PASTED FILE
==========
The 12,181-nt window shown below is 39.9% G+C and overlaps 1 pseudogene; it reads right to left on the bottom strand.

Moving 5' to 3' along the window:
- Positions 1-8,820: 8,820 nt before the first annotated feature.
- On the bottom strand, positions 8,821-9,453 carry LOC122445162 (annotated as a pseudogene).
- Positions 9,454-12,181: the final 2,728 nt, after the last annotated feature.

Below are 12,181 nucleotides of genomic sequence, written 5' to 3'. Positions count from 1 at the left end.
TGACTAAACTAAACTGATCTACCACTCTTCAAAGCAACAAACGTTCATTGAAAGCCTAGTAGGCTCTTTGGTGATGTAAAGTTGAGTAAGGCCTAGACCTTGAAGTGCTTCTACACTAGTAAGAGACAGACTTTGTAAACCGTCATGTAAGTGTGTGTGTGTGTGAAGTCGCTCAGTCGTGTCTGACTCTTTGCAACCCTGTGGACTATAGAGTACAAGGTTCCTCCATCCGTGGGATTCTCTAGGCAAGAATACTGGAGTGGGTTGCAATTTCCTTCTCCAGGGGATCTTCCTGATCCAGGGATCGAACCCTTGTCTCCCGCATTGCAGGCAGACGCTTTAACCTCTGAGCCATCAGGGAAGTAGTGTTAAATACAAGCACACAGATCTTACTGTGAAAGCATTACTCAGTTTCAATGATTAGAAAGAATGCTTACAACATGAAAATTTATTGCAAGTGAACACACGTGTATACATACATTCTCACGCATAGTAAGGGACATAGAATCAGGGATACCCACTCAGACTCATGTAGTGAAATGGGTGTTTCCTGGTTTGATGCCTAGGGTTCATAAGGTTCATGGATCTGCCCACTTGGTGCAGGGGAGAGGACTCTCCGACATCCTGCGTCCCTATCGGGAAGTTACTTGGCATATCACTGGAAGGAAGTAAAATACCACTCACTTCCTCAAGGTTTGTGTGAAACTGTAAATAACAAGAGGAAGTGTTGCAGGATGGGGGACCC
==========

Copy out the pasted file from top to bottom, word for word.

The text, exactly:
The 12,181-nt window shown below is 39.9% G+C and overlaps 1 pseudogene; it reads right to left on the bottom strand.

Moving 5' to 3' along the window:
- Positions 1-8,820: 8,820 nt before the first annotated feature.
- On the bottom strand, positions 8,821-9,453 carry LOC122445162 (annotated as a pseudogene).
- Positions 9,454-12,181: the final 2,728 nt, after the last annotated feature.

Below are 12,181 nucleotides of genomic sequence, written 5' to 3'. Positions count from 1 at the left end.
TGACTAAACTAAACTGATCTACCACTCTTCAAAGCAACAAACGTTCATTGAAAGCCTAGTAGGCTCTTTGGTGATGTAAAGTTGAGTAAGGCCTAGACCTTGAAGTGCTTCTACACTAGTAAGAGACAGACTTTGTAAACCGTCATGTAAGTGTGTGTGTGTGTGAAGTCGCTCAGTCGTGTCTGACTCTTTGCAACCCTGTGGACTATAGAGTACAAGGTTCCTCCATCCGTGGGATTCTCTAGGCAAGAATACTGGAGTGGGTTGCAATTTCCTTCTCCAGGGGATCTTCCTGATCCAGGGATCGAACCCTTGTCTCCCGCATTGCAGGCAGACGCTTTAACCTCTGAGCCATCAGGGAAGTAGTGTTAAATACAAGCACACAGATCTTACTGTGAAAGCATTACTCAGTTTCAATGATTAGAAAGAATGCTTACAACATGAAAATTTATTGCAAGTGAACACACGTGTATACATACATTCTCACGCATAGTAAGGGACATAGAATCAGGGATACCCACTCAGACTCATGTAGTGAAATGGGTGTTTCCTGGTTTGATGCCTAGGGTTCATAAGGTTCATGGATCTGCCCACTTGGTGCAGGGGAGAGGACTCTCCGACATCCTGCGTCCCTATCGGGAAGTTACTTGGCATATCACTGGAAGGAAGTAAAATACCACTCACTTCCTCAAGGTTTGTGTGAAACTGTAAATAACAAGAGGAAGTGTTGCAGGATGGGGGACCC